Support the IEET




The IEET is a 501(c)3 non-profit, tax-exempt organization registered in the State of Connecticut in the United States. Please give as you are able, and help support our work for a brighter future.



Search the IEET
Subscribe and Contribute to:


Technoprogressive? BioConservative? Huh?
Quick overview of biopolitical points of view




whats new at ieet

“Unequal access to technology: what can we learn from smartphones?” (50min)

“Demystifying visionary technology” (1hr)

“What is a fair distribution of brains?” (1hr)

Natasha Vita-More, “Informed Radical Life Extension, by Design” (53min)

Ambition: A Short Sci Fi Film Celebrates the Rosetta Mission (5min)

Transvision 2014, the Technoprogressive Declaration, & the ISF


ieet books

Virtually Human: The Promise—-and the Peril—-of Digital Immortality
Author
Martine Rothblatt


comments

jhughes on 'Technoprogressive Declaration - Transvision 2014' (Nov 26, 2014)

dangrsmind on 'Technoprogressive Declaration - Transvision 2014' (Nov 26, 2014)

Peter Wicks on 'Summa Technologiae, Or Why The Trouble With Science Is Religion' (Nov 26, 2014)

Giulio Prisco on 'Summa Technologiae, Or Why The Trouble With Science Is Religion' (Nov 26, 2014)

Peter Wicks on 'Summa Technologiae, Or Why The Trouble With Science Is Religion' (Nov 26, 2014)

Giulio Prisco on 'Summa Technologiae, Or Why The Trouble With Science Is Religion' (Nov 26, 2014)

Peter Wicks on 'Summa Technologiae, Or Why The Trouble With Science Is Religion' (Nov 26, 2014)







Subscribe to IEET News Lists

Daily News Feed

Longevity Dividend List

Catastrophic Risks List

Biopolitics of Popular Culture List

Technoprogressive List

Trans-Spirit List



JET

Enframing the Flesh: Heidegger, Transhumanism, and the Body as “Standing Reserve”

Moral Enhancement and Political Realism

Intelligent Technologies and Lost Life

Hottest Articles of the Last Month


Why Running Simulations May Mean the End is Near
Nov 3, 2014
(21369) Hits
(15) Comments

Does Religion Cause More Harm than Good? Brits Say Yes. Here’s Why They May be Right.
Nov 18, 2014
(19925) Hits
(2) Comments

Decentralized Money: Bitcoin 1.0, 2.0, and 3.0
Nov 10, 2014
(9034) Hits
(1) Comments

Psychological Harms of Bible-Believing Christianity
Nov 2, 2014
(6924) Hits
(5) Comments



IEET > Security > Military > Vision > Fellows > Patrick Lin

Print Email permalink (0) Comments (2436) Hits •  subscribe Share on facebook Stumble This submit to reddit submit to digg


Could Human Enhancement Turn Soldiers Into Weapons That Violate International Law? Yes


Patrick Lin
By Patrick Lin
theatlantic.com

Posted: Jan 11, 2013

Science fiction, or actual U.S. military project? Half a world away from the battlefield, a soldier controls his avatar-robot that does the actual fighting on the ground. Another one wears a sticky fabric that enables her to climb a wall like a gecko or spider would. Returning from a traumatic mission, a pilot takes a memory-erasing drug to help ward off post-traumatic stress disorder. Mimicking the physiology of dolphins and sled-dogs, a sailor is able to work his post all week without sleep and only a few meals.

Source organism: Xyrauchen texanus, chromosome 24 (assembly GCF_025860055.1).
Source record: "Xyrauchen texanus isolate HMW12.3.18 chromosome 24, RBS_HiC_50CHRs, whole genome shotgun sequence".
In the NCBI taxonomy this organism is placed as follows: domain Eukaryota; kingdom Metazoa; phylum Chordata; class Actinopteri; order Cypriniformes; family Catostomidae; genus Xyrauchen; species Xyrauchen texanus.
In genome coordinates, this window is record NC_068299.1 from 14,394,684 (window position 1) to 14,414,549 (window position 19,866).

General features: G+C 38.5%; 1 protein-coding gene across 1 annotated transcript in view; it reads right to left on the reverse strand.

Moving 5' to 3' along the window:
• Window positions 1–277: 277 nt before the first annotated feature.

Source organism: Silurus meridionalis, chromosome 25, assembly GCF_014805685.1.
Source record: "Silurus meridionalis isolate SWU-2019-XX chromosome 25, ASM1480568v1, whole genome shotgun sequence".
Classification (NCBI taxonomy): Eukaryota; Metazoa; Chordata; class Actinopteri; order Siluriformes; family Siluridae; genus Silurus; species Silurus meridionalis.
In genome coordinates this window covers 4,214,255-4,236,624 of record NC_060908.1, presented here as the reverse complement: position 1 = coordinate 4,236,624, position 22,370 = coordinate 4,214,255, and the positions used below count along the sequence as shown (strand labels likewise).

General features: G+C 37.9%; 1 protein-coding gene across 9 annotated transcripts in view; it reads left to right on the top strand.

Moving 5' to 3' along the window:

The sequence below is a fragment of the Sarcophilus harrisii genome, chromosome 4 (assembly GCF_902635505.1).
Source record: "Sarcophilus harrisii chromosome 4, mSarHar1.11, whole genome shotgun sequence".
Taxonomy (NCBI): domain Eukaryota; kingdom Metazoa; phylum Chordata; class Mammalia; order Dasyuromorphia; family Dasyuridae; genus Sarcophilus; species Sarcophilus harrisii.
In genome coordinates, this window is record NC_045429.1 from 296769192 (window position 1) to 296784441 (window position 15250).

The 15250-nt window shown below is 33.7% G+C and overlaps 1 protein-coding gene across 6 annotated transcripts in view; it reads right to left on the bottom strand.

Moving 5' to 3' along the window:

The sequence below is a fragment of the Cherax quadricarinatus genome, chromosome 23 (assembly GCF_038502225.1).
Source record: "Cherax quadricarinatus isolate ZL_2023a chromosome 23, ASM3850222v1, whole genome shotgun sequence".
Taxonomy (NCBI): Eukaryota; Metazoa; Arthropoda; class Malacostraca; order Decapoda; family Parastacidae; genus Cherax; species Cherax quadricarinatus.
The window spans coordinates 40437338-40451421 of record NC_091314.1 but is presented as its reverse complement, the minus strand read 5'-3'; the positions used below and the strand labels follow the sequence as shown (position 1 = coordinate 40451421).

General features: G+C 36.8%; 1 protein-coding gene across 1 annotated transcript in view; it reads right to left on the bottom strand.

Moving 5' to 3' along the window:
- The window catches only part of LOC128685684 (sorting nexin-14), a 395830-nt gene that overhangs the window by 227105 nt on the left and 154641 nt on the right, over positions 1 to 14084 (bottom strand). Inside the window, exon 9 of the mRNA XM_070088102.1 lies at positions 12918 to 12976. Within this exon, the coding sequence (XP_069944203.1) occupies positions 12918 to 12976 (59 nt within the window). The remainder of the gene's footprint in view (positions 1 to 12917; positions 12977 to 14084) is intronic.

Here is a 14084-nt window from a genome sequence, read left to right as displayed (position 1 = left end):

New technologies reveal ambiguities and hidden assumptions in international humanitarian law.

linart2.jpg

All of these scenarios are real military projects currently in various stages of research. This is the frontlines of the Human Enhancement Revolution -- we now know enough about biology, neuroscience, computing, robotics, and materials to hack the human body, reshaping it in our own image. And defense-related applications are a major driver of science and technology research.

But, as I reported earlier, we also face serious ethical, legal, social, and operational issues in enhancing warfighters. Here, I want to drill down on what the laws of war say about military human enhancements, as we find that other technologies such as robotics and cyberweapons run into serious problems in this area as well.

Should enhancement technologies -- which typically do not directly interact with anyone other than the human subject -- be nevertheless subject to a weapons legal-review? That is, is there a sense in which enhancements could be considered as "weapons" and therefore under the authority of certain laws?

Read the rest Here...


Dr. Patrick Lin is an IEET fellow, as well as an associate philosophy professor at California Polytechnic State University, San Luis Obispo, and director of its Ethics + Emerging Sciences Group. He was previously an ethics fellow at the US Naval Academy and a post-doctoral associate at Dartmouth College.
Print Email permalink (0) Comments (2437) Hits •  subscribe Share on facebook Stumble This submit to reddit submit to digg


COMMENTS


YOUR COMMENT (IEET's comment policy)

Login or Register to post a comment.

Next entry: Could more than one singularity happen at the same time?

Previous entry: How common threats can make common (political) ground

HOME | ABOUT | FELLOWS | STAFF | EVENTS | SUPPORT  | CONTACT US
SECURING THE FUTURE | LONGER HEALTHIER LIFE | RIGHTS OF THE PERSON | ENVISIONING THE FUTURE
CYBORG BUDDHA PROJECT | AFRICAN FUTURES PROJECT | JOURNAL OF EVOLUTION AND TECHNOLOGY

RSSIEET Blog | email list | newsletter |
The IEET is a 501(c)3 non-profit, tax-exempt organization registered in the State of Connecticut in the United States.

Contact: Executive Director, Dr. James J. Hughes,
56 Daleville School Rd., Willington CT 06279 USA 
Email: director @ ieet.org     phone: 860-297-2376